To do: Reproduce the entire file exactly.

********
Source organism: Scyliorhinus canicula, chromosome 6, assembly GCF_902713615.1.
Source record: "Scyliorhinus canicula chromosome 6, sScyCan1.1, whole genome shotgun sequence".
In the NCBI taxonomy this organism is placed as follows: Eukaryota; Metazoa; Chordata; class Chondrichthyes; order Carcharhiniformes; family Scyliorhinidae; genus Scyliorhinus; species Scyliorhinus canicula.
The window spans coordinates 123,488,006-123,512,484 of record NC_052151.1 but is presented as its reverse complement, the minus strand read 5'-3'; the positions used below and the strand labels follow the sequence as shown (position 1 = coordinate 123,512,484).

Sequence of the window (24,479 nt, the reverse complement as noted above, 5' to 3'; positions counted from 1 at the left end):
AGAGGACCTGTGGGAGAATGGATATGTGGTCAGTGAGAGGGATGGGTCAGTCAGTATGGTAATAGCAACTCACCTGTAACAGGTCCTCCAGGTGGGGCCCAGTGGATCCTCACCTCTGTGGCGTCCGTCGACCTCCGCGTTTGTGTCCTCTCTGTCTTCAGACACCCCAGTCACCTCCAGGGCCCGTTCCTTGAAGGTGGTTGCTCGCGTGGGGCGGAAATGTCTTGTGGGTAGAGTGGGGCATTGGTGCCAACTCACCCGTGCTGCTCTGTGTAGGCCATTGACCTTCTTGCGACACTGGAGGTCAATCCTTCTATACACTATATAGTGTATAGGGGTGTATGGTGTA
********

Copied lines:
Source organism: Scyliorhinus canicula, chromosome 6, assembly GCF_902713615.1.
Source record: "Scyliorhinus canicula chromosome 6, sScyCan1.1, whole genome shotgun sequence".
In the NCBI taxonomy this organism is placed as follows: Eukaryota; Metazoa; Chordata; class Chondrichthyes; order Carcharhiniformes; family Scyliorhinidae; genus Scyliorhinus; species Scyliorhinus canicula.
The window spans coordinates 123,488,006-123,512,484 of record NC_052151.1 but is presented as its reverse complement, the minus strand read 5'-3'; the positions used below and the strand labels follow the sequence as shown (position 1 = coordinate 123,512,484).

Sequence of the window (24,479 nt, the reverse complement as noted above, 5' to 3'; positions counted from 1 at the left end):
AGAGGACCTGTGGGAGAATGGATATGTGGTCAGTGAGAGGGATGGGTCAGTCAGTATGGTAATAGCAACTCACCTGTAACAGGTCCTCCAGGTGGGGCCCAGTGGATCCTCACCTCTGTGGCGTCCGTCGACCTCCGCGTTTGTGTCCTCTCTGTCTTCAGACACCCCAGTCACCTCCAGGGCCCGTTCCTTGAAGGTGGTTGCTCGCGTGGGGCGGAAATGTCTTGTGGGTAGAGTGGGGCATTGGTGCCAACTCACCCGTGCTGCTCTGTGTAGGCCATTGACCTTCTTGCGACACTGGAGGTCAATCCTTCTATACACTATATAGTGTATAGGGGTGTATGGTGTA